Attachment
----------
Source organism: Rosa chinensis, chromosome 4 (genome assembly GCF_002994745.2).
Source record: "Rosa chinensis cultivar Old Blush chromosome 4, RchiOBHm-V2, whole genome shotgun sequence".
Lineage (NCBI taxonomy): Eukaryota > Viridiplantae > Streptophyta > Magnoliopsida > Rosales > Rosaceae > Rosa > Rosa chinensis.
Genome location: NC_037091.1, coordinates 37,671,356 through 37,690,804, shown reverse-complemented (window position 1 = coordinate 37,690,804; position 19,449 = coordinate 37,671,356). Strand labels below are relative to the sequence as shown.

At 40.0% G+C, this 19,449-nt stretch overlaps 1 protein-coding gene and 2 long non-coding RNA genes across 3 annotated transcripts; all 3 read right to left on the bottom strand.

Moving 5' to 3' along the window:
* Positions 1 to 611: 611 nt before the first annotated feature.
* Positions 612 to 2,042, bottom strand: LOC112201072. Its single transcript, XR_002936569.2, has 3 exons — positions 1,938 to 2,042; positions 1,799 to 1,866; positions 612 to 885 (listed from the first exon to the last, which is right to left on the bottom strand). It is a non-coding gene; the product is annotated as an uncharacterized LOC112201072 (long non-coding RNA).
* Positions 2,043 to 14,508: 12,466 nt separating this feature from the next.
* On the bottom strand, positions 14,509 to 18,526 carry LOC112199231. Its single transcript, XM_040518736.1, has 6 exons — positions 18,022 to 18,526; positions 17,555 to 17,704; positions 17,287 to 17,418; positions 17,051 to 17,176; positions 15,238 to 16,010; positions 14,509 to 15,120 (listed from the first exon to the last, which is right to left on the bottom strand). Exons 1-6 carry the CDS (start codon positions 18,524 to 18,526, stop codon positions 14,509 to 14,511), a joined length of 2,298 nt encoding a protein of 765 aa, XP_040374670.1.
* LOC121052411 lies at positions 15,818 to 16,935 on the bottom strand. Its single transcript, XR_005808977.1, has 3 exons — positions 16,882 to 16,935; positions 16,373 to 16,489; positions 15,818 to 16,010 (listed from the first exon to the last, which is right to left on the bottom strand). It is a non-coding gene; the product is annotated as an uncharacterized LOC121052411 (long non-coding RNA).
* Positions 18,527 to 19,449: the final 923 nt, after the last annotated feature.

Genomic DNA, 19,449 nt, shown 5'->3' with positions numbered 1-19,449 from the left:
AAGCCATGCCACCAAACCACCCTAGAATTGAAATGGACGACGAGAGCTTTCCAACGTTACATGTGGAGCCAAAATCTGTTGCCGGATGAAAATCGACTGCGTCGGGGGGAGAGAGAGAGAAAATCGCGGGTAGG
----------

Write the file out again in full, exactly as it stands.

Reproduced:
Source organism: Rosa chinensis, chromosome 4 (genome assembly GCF_002994745.2).
Source record: "Rosa chinensis cultivar Old Blush chromosome 4, RchiOBHm-V2, whole genome shotgun sequence".
Lineage (NCBI taxonomy): Eukaryota > Viridiplantae > Streptophyta > Magnoliopsida > Rosales > Rosaceae > Rosa > Rosa chinensis.
Genome location: NC_037091.1, coordinates 37,671,356 through 37,690,804, shown reverse-complemented (window position 1 = coordinate 37,690,804; position 19,449 = coordinate 37,671,356). Strand labels below are relative to the sequence as shown.

At 40.0% G+C, this 19,449-nt stretch overlaps 1 protein-coding gene and 2 long non-coding RNA genes across 3 annotated transcripts; all 3 read right to left on the bottom strand.

Moving 5' to 3' along the window:
* Positions 1 to 611: 611 nt before the first annotated feature.
* Positions 612 to 2,042, bottom strand: LOC112201072. Its single transcript, XR_002936569.2, has 3 exons — positions 1,938 to 2,042; positions 1,799 to 1,866; positions 612 to 885 (listed from the first exon to the last, which is right to left on the bottom strand). It is a non-coding gene; the product is annotated as an uncharacterized LOC112201072 (long non-coding RNA).
* Positions 2,043 to 14,508: 12,466 nt separating this feature from the next.
* On the bottom strand, positions 14,509 to 18,526 carry LOC112199231. Its single transcript, XM_040518736.1, has 6 exons — positions 18,022 to 18,526; positions 17,555 to 17,704; positions 17,287 to 17,418; positions 17,051 to 17,176; positions 15,238 to 16,010; positions 14,509 to 15,120 (listed from the first exon to the last, which is right to left on the bottom strand). Exons 1-6 carry the CDS (start codon positions 18,524 to 18,526, stop codon positions 14,509 to 14,511), a joined length of 2,298 nt encoding a protein of 765 aa, XP_040374670.1.
* LOC121052411 lies at positions 15,818 to 16,935 on the bottom strand. Its single transcript, XR_005808977.1, has 3 exons — positions 16,882 to 16,935; positions 16,373 to 16,489; positions 15,818 to 16,010 (listed from the first exon to the last, which is right to left on the bottom strand). It is a non-coding gene; the product is annotated as an uncharacterized LOC121052411 (long non-coding RNA).
* Positions 18,527 to 19,449: the final 923 nt, after the last annotated feature.

Genomic DNA, 19,449 nt, shown 5'->3' with positions numbered 1-19,449 from the left:
AAGCCATGCCACCAAACCACCCTAGAATTGAAATGGACGACGAGAGCTTTCCAACGTTACATGTGGAGCCAAAATCTGTTGCCGGATGAAAATCGACTGCGTCGGGGGGAGAGAGAGAGAAAATCGCGGGTAGG